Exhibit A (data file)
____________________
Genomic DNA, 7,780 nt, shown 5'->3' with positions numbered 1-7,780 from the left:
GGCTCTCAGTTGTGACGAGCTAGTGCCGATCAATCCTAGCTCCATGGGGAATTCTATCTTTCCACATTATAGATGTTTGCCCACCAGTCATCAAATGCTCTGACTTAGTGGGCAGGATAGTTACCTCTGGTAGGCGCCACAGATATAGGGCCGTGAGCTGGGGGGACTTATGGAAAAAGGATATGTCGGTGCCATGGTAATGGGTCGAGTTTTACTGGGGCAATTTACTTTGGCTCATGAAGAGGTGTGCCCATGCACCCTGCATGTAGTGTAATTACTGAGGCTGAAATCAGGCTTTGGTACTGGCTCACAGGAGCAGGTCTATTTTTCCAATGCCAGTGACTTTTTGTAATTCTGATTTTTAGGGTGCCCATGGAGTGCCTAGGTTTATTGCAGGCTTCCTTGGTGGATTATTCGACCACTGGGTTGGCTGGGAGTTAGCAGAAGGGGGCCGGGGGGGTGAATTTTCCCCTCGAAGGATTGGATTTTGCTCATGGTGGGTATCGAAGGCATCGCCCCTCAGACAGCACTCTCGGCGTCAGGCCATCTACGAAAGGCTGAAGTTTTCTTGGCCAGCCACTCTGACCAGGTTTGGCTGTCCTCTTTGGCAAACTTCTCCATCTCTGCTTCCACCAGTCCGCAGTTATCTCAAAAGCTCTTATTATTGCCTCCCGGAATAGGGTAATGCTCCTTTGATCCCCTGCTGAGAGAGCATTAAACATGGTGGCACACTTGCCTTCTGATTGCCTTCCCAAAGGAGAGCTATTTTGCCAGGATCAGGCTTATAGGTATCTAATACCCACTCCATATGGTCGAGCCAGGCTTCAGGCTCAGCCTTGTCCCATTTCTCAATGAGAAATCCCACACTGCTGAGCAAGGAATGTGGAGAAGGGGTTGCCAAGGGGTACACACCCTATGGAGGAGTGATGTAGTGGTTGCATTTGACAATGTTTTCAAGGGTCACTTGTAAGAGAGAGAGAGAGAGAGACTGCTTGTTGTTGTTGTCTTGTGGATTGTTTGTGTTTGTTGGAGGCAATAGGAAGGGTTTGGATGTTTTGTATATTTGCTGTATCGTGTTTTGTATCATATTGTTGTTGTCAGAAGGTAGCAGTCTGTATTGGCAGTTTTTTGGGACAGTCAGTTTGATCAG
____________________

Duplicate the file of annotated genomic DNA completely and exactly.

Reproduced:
Genomic DNA, 7,780 nt, shown 5'->3' with positions numbered 1-7,780 from the left:
GGCTCTCAGTTGTGACGAGCTAGTGCCGATCAATCCTAGCTCCATGGGGAATTCTATCTTTCCACATTATAGATGTTTGCCCACCAGTCATCAAATGCTCTGACTTAGTGGGCAGGATAGTTACCTCTGGTAGGCGCCACAGATATAGGGCCGTGAGCTGGGGGGACTTATGGAAAAAGGATATGTCGGTGCCATGGTAATGGGTCGAGTTTTACTGGGGCAATTTACTTTGGCTCATGAAGAGGTGTGCCCATGCACCCTGCATGTAGTGTAATTACTGAGGCTGAAATCAGGCTTTGGTACTGGCTCACAGGAGCAGGTCTATTTTTCCAATGCCAGTGACTTTTTGTAATTCTGATTTTTAGGGTGCCCATGGAGTGCCTAGGTTTATTGCAGGCTTCCTTGGTGGATTATTCGACCACTGGGTTGGCTGGGAGTTAGCAGAAGGGGGCCGGGGGGGTGAATTTTCCCCTCGAAGGATTGGATTTTGCTCATGGTGGGTATCGAAGGCATCGCCCCTCAGACAGCACTCTCGGCGTCAGGCCATCTACGAAAGGCTGAAGTTTTCTTGGCCAGCCACTCTGACCAGGTTTGGCTGTCCTCTTTGGCAAACTTCTCCATCTCTGCTTCCACCAGTCCGCAGTTATCTCAAAAGCTCTTATTATTGCCTCCCGGAATAGGGTAATGCTCCTTTGATCCCCTGCTGAGAGAGCATTAAACATGGTGGCACACTTGCCTTCTGATTGCCTTCCCAAAGGAGAGCTATTTTGCCAGGATCAGGCTTATAGGTATCTAATACCCACTCCATATGGTCGAGCCAGGCTTCAGGCTCAGCCTTGTCCCATTTCTCAATGAGAAATCCCACACTGCTGAGCAAGGAATGTGGAGAAGGGGTTGCCAAGGGGTACACACCCTATGGAGGAGTGATGTAGTGGTTGCATTTGACAATGTTTTCAAGGGTCACTTGTAAGAGAGAGAGAGAGAGAGACTGCTTGTTGTTGTTGTCTTGTGGATTGTTTGTGTTTGTTGGAGGCAATAGGAAGGGTTTGGATGTTTTGTATATTTGCTGTATCGTGTTTTGTATCATATTGTTGTTGTCAGAAGGTAGCAGTCTGTATTGGCAGTTTTTTGGGACAGTCAGTTTGATCAG